Who do you admire? Who can we trust these days? Who is a true example of feminine courage and wisdom? Our elders are our best leaders. These are my top 12 feminine idols, and they might surprise you. Each one offers meaningful wisdom for a long life of health and integrity. Age brings out our true nature. Nothing can be hidden anymore. When time takes away the glamour, spotlights, and youth, what’s left? Very few women can survive years in the public eye and come out with wisdom for the rest of us. Hollywood has simply vanished. Many of our favorite idols have disappeared. Some just expired from stressful lifestyle. Others fell by the wayside in disgrace, addiction, drugs, trafficking, murder, illegal beauty treatments, botched plastic surgery, blood rituals, or abusive relationships. However, there are still a few dames who hold my respect.
This article is also an experiment in photo montage with apps like Canva, Instatoon, Clip2Comic, and Picsketch. Enjoy!
Now that the movie industry seems to be in silent hiatus, these 12 divas stand out as pinnacles of inner and outer beauty. Each one is a powerful role model of how to be yourself. Many ladies didn’t make the cut, I won’t mention their names. However, these top 12 stand out! I’d put any of these gals on a pedestal. There are very few women who share these traits:
- Stand the test of time with strength and dignity.
- Accept the fate of growing old with grace wisdom.
- Offer something unique of their own deepest nature.
- Offers a high-integrity example of how to live with grace, beauty, and wisdom.
How many famous women can you name that have these qualities?
Beautiful, smart, honest, fearless, sharp tongued, spiritual, funny, flexible, resilient, passionate, inspired, perfectionist, deep, independent thinker.
Shirley Maclaine’s astonishing career spans seven decades. She has been widely admired and criticized for her frank words and her interest in spirit.
“No one asks beauty secrets of me, or ‘What size do you wear?’ or ‘Who’s your couturier?’ They ask me about really deep things and I love that!”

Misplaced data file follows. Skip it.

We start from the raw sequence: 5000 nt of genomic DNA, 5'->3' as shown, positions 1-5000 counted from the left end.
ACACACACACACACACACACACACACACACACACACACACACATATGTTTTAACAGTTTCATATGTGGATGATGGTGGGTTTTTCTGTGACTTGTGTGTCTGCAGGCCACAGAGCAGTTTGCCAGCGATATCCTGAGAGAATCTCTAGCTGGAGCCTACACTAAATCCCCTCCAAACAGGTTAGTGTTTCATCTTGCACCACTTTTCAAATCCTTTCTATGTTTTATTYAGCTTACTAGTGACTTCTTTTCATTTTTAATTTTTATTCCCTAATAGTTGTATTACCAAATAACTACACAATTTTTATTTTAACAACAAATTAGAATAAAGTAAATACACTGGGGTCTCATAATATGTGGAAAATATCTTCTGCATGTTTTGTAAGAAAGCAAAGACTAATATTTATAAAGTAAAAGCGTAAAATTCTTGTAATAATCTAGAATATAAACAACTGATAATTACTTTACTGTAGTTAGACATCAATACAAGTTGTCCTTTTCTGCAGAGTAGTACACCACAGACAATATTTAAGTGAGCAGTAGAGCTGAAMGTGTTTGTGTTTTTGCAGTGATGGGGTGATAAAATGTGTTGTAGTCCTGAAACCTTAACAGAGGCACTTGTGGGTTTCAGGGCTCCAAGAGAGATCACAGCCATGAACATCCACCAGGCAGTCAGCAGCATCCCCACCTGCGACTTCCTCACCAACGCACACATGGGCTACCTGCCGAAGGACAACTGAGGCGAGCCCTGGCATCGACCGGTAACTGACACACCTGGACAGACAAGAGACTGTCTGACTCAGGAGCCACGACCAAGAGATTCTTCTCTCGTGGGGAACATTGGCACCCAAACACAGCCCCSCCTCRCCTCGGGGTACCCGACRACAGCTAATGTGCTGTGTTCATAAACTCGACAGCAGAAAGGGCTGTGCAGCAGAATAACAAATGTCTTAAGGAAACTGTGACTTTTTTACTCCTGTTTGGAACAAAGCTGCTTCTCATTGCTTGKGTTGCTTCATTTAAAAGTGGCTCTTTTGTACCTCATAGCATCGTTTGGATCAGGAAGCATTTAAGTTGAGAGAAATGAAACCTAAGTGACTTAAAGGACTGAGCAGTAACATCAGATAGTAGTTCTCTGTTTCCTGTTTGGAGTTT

Full of surprises, Shirley is honest with herself and strives to learn from each experience. She says she “delights in reading her worst reviews. We learn more about how we can be better.”
Regarding current world political and social polarization, MacLaine says “Honesty in general is what America needs. We’re going through an awful lot of study and self-investigation. Many relationships are breaking up about what’s going on in Washington. Nobody knows what to make of it. Maybe it’s a good idea to shake things up. Truth would be better than lies.”
“Spiritual and psychic energetic changes in the world create a sense of acceleration. People don’t know what is happening. This has to do with the 26,000-year cycle called the Precession of the Equinoxes, which is a threshold to a new beginning. The pressure that many feel has to do with our awakening. It’s all about choosing to wake up to your true self.”
“The most profound relationship we’ll ever have is the one with ourselves.”
Shirley has been criticized for being too direct and even harsh in her words. Being outspoken as an ingenue is cute, however as a older woman, people hear it as rough and negative. Shirley has seen a lot in her life, and she doesn’t need to mince words. I salute her fearless humor and sharp tongue. Wise honesty is exactly what we need now in the world, and it may not be easy to hear. Here are parting words of advice to strong women.
“Speak in a Lower Voice to Gain Confidence” “I would suggest you try lowering your voice. In the act of lowering your voice, you’re going to activate other pieces of awareness in your system.”